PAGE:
Well before the coronavirus emerged, a large majority of Nigerians felt their country was “going in the wrong direction.” Polling shows Nigerians feel the government has struggled to improve the living standards of the poor and is managing the economy badly. Today, while the public health response to head off the pandemic dominates attention, calls from prominent members of Nigerian civil society have renewed debates over wider questions of economic, social, and political reform. In this article, members of the Nigeria Working Group on Peacebuilding and Governance express both their hopes and concerns—in the context of the coronavirus—for Africa’s most populous country.

Kado Market, Abuja Nigeria, Feb. 13, 2019
Kado Market, Abuja Nigeria, Feb. 13, 2019. (Nwakalor Kenechukwu/The New York Times)

For Dr. Jibrin Ibrahim, the question on the mind of many Nigerians is clear: “Should I remain indoors and die of hunger or go out to look for food, and maybe die of COVID-19?” With the median age in Nigeria just 18, Ibrahim notes that “the most important contemporary problem for Nigeria is the lack of opportunity for the youth. We have developed a huge youth bulge. This is happening at a time in which formal opportunities for employment are declining, and most industries have closed down. Having a job has become a minority experience for Nigerians and opportunities only exist in the informal sector.”

Moreover, as Dr. Chris Kwaja argues, “In light of the massive fall in the price of oil, an economic crisis stares the Nigerian economy in the face.” The Nigerian state is heavily dependent on oil production, so “lower oil receipts risk less government investment in social services, and a greater burden on households.” While Ibrahim argues that “the future looks bleak for the majority,” Kwaja sees the crisis as an opportunity for the country to reform its economic model. “The future economy should be one that is anchored on inclusive growth, which recognizes the place of the informal sector as a key center for economic activity,” he argues. Now, he says, is a moment to “diversify and reposition the Nigerian economy to be more productive for its ordinary citizens.”

A Time to Reinvent Governance

Beyond the economy, Ibrahim proposes that the coronavirus is much more than a public health emergency: It is a test of the whole architecture of governance. He concludes, “We must govern ourselves out of the crisis. We could take another approach [and see] this crisis as leading us to build a more inclusive society in which the interests of all are what determine public policy choices.”

For both Ibrahim and Kwaja, thinking about how Nigeria’s rural-urban divide should affect governance is essential. Kwaja notes that Nigeria has the most populous city in Africa, Lagos, exemplifying a “concentration of resources in the cities, while the rural areas languish in abject poverty,” or as Ibrahim puts it more bluntly, “obscene wealth for a vocal, crass minority.” Kwaja explains that the response to the coronavirus to date has only further exposed deeply entrenched inequalities in the population, both between rich and poor and urban and rural. The response risks further exacerbating those divides, particularly as health facilities are concentrated in urban centers. “If there is a huge disruption in the lives and livelihoods of people, but rural concerns are ignored, distress, hunger, and poverty will be heightened,” he says.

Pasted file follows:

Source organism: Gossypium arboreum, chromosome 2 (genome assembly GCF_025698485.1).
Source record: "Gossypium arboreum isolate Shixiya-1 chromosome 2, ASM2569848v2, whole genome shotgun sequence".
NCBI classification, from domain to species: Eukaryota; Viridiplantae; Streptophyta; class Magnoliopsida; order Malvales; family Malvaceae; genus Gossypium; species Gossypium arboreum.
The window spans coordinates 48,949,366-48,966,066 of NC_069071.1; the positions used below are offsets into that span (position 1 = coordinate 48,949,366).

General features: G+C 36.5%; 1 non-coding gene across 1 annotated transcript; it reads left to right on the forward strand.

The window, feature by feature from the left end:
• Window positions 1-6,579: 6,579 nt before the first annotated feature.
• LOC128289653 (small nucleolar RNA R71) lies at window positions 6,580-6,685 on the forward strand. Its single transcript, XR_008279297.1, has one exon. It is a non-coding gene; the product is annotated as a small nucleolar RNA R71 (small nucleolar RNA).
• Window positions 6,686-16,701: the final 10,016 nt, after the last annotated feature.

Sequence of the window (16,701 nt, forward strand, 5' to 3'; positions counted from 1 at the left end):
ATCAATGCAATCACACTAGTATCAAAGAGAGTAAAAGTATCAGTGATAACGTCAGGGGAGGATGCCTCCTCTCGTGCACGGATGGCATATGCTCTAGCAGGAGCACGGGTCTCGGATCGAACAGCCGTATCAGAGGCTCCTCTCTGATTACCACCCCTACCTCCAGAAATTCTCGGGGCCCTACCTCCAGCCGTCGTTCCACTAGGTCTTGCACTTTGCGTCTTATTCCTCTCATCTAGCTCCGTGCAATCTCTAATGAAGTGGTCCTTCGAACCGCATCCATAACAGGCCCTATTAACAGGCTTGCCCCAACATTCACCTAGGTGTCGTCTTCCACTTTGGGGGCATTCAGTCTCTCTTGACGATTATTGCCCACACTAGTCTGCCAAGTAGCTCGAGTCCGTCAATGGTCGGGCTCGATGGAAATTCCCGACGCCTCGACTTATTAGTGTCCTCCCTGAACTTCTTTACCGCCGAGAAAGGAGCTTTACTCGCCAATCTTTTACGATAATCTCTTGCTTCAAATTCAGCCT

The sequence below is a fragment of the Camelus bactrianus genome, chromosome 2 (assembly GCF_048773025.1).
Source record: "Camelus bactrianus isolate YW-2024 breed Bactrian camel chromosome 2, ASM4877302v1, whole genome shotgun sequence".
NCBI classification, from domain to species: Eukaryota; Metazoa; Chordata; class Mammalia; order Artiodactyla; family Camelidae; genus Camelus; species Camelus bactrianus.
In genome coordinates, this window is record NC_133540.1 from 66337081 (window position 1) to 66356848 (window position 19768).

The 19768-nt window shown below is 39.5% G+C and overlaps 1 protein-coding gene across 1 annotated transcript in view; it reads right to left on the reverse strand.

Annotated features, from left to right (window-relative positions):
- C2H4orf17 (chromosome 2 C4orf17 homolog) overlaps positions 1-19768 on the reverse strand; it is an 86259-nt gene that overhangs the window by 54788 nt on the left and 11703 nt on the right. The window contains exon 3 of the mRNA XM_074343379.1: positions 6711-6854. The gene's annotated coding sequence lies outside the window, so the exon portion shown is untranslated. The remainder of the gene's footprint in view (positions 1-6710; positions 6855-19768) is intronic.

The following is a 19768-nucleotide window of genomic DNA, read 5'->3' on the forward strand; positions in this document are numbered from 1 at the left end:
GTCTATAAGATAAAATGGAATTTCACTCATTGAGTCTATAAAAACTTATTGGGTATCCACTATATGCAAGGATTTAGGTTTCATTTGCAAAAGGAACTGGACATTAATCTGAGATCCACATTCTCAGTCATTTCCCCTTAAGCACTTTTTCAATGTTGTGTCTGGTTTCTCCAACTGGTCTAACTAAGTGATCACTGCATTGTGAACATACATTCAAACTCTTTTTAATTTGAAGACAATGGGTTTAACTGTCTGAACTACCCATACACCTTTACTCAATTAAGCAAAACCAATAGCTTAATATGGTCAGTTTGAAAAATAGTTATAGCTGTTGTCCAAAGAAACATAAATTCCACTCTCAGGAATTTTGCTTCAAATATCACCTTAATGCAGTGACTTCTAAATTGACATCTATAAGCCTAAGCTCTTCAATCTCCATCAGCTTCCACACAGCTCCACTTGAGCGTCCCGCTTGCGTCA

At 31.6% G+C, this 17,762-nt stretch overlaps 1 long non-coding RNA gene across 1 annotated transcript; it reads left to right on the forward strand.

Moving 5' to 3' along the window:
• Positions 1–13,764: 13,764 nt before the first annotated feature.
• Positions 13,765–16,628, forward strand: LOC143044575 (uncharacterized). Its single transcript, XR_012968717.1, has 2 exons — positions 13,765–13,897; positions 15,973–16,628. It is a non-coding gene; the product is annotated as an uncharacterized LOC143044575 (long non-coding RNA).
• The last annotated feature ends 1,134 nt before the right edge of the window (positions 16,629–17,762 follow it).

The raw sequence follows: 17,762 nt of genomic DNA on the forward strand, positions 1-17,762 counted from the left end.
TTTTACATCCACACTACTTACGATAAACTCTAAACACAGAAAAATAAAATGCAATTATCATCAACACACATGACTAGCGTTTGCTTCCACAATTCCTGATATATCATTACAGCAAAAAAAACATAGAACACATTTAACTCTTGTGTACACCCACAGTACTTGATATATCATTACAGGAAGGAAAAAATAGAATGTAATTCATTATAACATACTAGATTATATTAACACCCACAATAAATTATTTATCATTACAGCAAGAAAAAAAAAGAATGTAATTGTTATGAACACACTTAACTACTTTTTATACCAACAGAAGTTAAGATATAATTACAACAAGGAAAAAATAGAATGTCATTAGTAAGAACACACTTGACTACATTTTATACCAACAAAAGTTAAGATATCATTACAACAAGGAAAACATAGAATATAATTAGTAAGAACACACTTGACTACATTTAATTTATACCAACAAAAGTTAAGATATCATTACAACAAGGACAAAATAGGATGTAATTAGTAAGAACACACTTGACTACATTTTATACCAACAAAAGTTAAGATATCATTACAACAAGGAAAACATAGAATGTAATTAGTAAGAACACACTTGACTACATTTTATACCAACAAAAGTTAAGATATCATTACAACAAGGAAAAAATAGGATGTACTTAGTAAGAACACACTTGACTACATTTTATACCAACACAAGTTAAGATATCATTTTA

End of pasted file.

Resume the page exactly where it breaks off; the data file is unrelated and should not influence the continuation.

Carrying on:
The Role of and for Faith, Empathy, and Compassion

Millions of Nigerians are adherents of Christianity or Islam. As some protest restrictions on congregational prayers, the president-general of the Nigerian Supreme Council for Islamic Affairs (NSCIA), Sultan of Sokoto Muhammad Sa’ad Abubakar, reminds believers that Prophet Mohammed himself had advocated for the contemporary version of social distancing during times of disease, “leaving the town and hiding on mountains and in caves, [suspending] congregational prayers and Jumu’ah (Friday) prayers, temporarily.” Further, the sultan notes that Muslims have a religious duty to prevent the spread of disease.

While much of the rhetoric about the coronavirus has been divisive, Roman Catholic Cardinal John Onaiyekan said that now is a time for unity.

While much of the rhetoric about the coronavirus has been divisive, Roman Catholic Cardinal John Onaiyekan said that now is a time for unity. The Cardinal argues: “There is no example of our unity in need as we now have under coronavirus. It is clear now that the whole of humanity is one. There is no distinction between Christians, Muslims or Buddhists, Africans and Europeans, black and white.”

Ibrahim asks the Nigerian authorities to demonstrate “a clear sense of direction in these trying times.” Specifically calling on Nigerian President Muhammadu Buhari, Ibrahim asks “the president to show empathy and compassion to the people affected in different ways by the disease, and even more importantly, to help in managing fear of the disease.” He adds: “The president needs to reassure citizens that governance has not stopped,” in spite of the crisis.

His Eminence Muhammad Sa’ad Abubakar III, Sultan of Sokoto, Cardinal John Onaiyekan, Dr. Jibrin Ibrahim and Dr. Chris Kwaja are members of the Nigeria Working Group on Peacebuilding and Governance, a joint initiative of the United States Institute of Peace and senior leaders from Nigerian civil society representing a diverse range of professional and personal backgrounds. The Working Group members work together to promote good governance practices that strengthen the foundations of peace and security for all Nigerians.

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